Notes of Nina Friedrich’s Cambridge lecture 17-05-2017

Homological stability of moduli spaces of high-dimensional manifolds

1. Manifolds

Say a sequence manifolds and maps satisfies homological stability if induced maps on homomology groups become eventually isomorphisms.

How does one prove such a property? We are interested in the special case of diffeomorphim groups. Assume these manifolds are groups. Find a highly connected complex {X} with action of {X_n}, then use a Serre spectral sequence.

Theorem 1 Let {2n\geq 6}, let {W} be a {2n}-manifold with non-empty boundary, and with virtually polycyclic fundamental group. Consider the map

\displaystyle  \begin{array}{rcl}  BDiff_\partial(W)\rightarrow BDiff_\partial(W\#(S^n\times S^n)) \end{array}

induced by surging in {(\partial W\times I)\#(S^n\times S^n)}. Then this map is an isomorphism in homology {H_k} for {k} bounded above by {\frac{1}{2}(g(W)-h(\pi_1(W))-5)}.

Here, {h} is the Hirsch length and {g} the genus defined as follows:

Definition 2 The genus of a manifold is the maximum num of copies of {S^n\times S^n} whose connected sum (with a disk deleted) can be embedded in {W}.

2. Quadratic modules

Let {I^{tr}_n(W)} be the set of immersions of {S^n} in {W} with trivial normal bundle, together with a path from base point of W to image of base point of the sphere. This is the {n}-th homotopy group of {n}-frames in {W}. It has the structure of an abelian group. Furthermore, {I^{tr}_n(W)} is a {{\mathbb Z}[\pi_1(M)]}-module.

The intersection form defines a {{\mathbb Z}[\pi_1(M)]}-valued bilinear form {\lambda} on {I^{tr}_n(W)}. It counts a loop, obtained from paths from base-point, for each intersection point of spheres. It is skew-hermitian (note that the group ring has an involution).

Finally, there is a map {\mu:I^{tr}_n(W)\rightarrow{\mathbb Z}[\pi_1(M)]/\Lambda} that counts Modding out by {\Lambda=im(\lambda)} is necessary to make {\mu} linear, since otherwise {\mu(a+b)=\mu(a)+\mu(b)+\lambda(a,b)}.

Equipped with {\lambda,\mu}, {I^{tr}_n(W)} is a “quadratic module” in the sense of Wall.

A hyperbolic module is {{\mathbb Z}[\pi_1(M)]^2} with basis {(e,f)} satisfying {\mu(e)=\mu(f)=0} and {\lambda} has matrix {\begin{pmatrix} 0 & 1 \\ (-1)^n & 0 \end{pmatrix}}. This is the quadratic module of a punctured product of two spheres.

Define {HU(M)} as the space of semi-simple quadratic modules mod those containing {k+1} copies of a hyperbolic module.

Our topological theorem follows from the following algebraic result.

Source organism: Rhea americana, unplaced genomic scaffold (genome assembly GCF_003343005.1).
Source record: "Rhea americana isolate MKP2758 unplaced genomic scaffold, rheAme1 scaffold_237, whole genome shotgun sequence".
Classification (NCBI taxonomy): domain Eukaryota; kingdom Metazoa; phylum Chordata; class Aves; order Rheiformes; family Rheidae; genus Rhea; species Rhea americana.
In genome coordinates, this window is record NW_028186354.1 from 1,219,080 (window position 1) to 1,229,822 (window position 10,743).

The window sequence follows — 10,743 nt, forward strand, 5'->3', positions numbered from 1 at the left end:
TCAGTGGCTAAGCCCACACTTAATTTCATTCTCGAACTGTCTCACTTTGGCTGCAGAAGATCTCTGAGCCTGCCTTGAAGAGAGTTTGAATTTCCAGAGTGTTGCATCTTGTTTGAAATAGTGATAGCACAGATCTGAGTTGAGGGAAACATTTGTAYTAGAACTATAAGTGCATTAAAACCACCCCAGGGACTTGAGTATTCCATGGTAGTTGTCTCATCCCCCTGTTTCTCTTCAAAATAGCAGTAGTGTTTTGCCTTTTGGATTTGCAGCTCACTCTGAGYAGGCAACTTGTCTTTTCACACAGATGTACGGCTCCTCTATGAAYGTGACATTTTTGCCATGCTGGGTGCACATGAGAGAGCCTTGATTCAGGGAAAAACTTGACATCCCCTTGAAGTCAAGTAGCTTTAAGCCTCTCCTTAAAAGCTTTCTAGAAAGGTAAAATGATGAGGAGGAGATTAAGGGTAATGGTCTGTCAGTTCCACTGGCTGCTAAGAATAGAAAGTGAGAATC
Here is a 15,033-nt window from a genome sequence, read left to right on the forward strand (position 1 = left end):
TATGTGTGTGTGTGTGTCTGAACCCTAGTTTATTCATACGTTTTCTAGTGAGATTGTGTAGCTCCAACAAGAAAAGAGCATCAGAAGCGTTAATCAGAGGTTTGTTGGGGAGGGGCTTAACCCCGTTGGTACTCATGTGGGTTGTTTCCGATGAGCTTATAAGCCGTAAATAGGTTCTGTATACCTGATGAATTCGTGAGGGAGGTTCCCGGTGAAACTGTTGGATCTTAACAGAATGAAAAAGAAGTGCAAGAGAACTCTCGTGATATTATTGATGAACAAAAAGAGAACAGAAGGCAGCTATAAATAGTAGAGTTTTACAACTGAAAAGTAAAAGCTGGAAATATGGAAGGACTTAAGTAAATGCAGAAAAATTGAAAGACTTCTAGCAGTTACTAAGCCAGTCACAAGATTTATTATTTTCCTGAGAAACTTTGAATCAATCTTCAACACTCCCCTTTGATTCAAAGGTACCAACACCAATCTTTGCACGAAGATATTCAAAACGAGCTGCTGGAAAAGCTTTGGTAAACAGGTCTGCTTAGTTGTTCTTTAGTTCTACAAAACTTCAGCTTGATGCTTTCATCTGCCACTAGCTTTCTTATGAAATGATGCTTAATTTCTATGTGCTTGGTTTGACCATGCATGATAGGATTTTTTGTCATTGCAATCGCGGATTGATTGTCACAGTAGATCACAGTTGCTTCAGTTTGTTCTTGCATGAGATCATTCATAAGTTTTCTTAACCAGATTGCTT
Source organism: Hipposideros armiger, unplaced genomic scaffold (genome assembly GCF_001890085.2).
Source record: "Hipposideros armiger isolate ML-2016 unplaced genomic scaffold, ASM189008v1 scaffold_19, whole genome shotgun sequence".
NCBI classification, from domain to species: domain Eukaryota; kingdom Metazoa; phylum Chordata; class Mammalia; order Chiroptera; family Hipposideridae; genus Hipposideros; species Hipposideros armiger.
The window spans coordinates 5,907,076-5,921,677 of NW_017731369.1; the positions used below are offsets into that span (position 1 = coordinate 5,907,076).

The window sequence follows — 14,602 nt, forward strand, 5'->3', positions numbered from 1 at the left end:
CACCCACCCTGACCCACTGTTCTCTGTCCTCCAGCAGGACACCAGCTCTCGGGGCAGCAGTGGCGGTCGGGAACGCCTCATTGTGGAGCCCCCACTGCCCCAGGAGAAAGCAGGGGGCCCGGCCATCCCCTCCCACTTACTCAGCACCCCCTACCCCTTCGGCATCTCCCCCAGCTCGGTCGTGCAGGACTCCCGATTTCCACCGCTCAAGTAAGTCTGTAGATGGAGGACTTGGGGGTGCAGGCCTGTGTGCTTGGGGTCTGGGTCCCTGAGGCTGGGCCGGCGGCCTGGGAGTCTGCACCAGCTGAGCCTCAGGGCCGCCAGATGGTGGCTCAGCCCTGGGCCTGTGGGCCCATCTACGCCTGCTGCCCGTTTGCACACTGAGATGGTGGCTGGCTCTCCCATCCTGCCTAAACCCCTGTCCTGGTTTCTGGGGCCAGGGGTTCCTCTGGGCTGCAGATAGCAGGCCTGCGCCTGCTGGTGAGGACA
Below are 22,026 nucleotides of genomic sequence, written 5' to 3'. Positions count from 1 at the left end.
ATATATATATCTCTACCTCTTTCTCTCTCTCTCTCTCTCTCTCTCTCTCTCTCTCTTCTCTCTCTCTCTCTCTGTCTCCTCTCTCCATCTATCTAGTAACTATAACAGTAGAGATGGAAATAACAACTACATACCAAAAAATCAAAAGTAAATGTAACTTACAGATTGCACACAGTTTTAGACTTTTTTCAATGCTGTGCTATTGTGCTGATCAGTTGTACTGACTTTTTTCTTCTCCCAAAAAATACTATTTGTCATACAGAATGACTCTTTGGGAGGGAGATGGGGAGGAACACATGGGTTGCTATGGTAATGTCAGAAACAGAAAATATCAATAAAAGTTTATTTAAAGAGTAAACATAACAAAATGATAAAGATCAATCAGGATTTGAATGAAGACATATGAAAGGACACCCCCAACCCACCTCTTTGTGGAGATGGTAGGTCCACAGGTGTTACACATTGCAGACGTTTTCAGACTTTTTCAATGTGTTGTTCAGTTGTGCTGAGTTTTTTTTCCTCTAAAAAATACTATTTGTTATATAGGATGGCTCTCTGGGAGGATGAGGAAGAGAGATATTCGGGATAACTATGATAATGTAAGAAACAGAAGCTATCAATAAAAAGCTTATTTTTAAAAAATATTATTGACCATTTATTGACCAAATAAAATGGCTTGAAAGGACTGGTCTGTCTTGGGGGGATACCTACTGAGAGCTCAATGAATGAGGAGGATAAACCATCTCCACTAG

Theorem 3 Under the same assumptions as Theorem 1, {HU(I^{tr}_n(W))} is {\frac{1}{2}(g(W)-h(\pi_1(W))-6)}-connected.

In fact our theorem is more general, involving an invariant of rings {R}, the unitary stable rank {usr(R)}, instead of Hirsch length, and an invariant of quadratic modules, {g(M)}, the Witt index of {M}, is the maximal number of copies of the hyperbolic module whose direct sum can be embedded in {M}.

Say a sequence {v_i} in {M} is unimodular, if there exist {f_i:R\rightarrow M} and {\phi_i:M\rightarrow R} such that {f_i(1)=v_i} and {\phi_j\circ f_i=\delta_i^j \,1_R}. Say a ring {R} satisfies {(S_n)} if for every {n}-term unimodular sequence {r_i}, there exists scalars {t_i\in R} such that {(r_1+t_1r_{n+1},\ldots,r_n+t_nr_{n+1})} is again unimodular. Say {R} has unitary stable rank {n}, {usr(R)=n}, if {n} is minimal such that {(S_n)} and {(T_{n+1})} hold. I skip the definition of {(T_n)}.

Example. Fields have {usr=1} and integers have {usr=2} (the Euclide algorithm proves {(S_2)}).

3. Proof

{\lambda}-unimodularity is the variant where linear forms {\phi_i} are required to be of the form {\lambda(w_i,\cdot)}. For sums of hyperbolic modules, this makes no difference, but it does in general. This is the main new difficulty compared to previously existing results.

4. Question

Is the theorem true for all groups? Yes. We are able to estimate {usr} only in the polycyclic case.

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About metric2011

metric2011 is a program of Centre Emile Borel, an activity of Institut Henri Poincaré, 11 rue Pierre et Marie Curie, 75005 Paris, France. See http://www.math.ens.fr/metric2011/
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